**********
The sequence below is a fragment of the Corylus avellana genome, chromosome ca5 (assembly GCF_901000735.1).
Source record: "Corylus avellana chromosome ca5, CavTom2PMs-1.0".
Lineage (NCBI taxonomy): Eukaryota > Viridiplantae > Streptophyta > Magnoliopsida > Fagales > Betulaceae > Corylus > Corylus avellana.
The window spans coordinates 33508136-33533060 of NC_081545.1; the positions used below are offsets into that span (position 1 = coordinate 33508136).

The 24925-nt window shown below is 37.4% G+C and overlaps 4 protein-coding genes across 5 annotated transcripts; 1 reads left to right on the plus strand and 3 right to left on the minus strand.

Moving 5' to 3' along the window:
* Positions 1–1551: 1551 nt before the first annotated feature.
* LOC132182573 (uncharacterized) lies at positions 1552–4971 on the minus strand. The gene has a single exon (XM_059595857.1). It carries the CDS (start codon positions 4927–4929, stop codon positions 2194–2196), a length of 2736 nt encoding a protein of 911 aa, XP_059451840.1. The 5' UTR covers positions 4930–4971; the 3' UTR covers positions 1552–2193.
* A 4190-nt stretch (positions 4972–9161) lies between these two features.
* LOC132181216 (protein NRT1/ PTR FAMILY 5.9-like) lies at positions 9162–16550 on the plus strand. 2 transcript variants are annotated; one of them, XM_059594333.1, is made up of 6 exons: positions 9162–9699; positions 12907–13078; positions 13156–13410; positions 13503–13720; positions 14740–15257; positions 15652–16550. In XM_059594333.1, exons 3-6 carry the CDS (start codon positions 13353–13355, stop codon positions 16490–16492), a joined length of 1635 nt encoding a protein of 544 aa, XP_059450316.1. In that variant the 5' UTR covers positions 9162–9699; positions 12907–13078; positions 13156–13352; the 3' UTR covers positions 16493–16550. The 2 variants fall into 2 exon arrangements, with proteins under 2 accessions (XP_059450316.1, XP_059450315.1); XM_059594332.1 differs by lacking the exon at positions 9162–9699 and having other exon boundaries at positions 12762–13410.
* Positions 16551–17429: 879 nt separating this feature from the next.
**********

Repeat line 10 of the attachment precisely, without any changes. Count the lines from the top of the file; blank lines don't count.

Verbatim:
* LOC132181216 (protein NRT1/ PTR FAMILY 5.9-like) lies at positions 9162–16550 on the plus strand. 2 transcript variants are annotated; one of them, XM_059594333.1, is made up of 6 exons: positions 9162–9699; positions 12907–13078; positions 13156–13410; positions 13503–13720; positions 14740–15257; positions 15652–16550. In XM_059594333.1, exons 3-6 carry the CDS (start codon positions 13353–13355, stop codon positions 16490–16492), a joined length of 1635 nt encoding a protein of 544 aa, XP_059450316.1. In that variant the 5' UTR covers positions 9162–9699; positions 12907–13078; positions 13156–13352; the 3' UTR covers positions 16493–16550. The 2 variants fall into 2 exon arrangements, with proteins under 2 accessions (XP_059450316.1, XP_059450315.1); XM_059594332.1 differs by lacking the exon at positions 9162–9699 and having other exon boundaries at positions 12762–13410.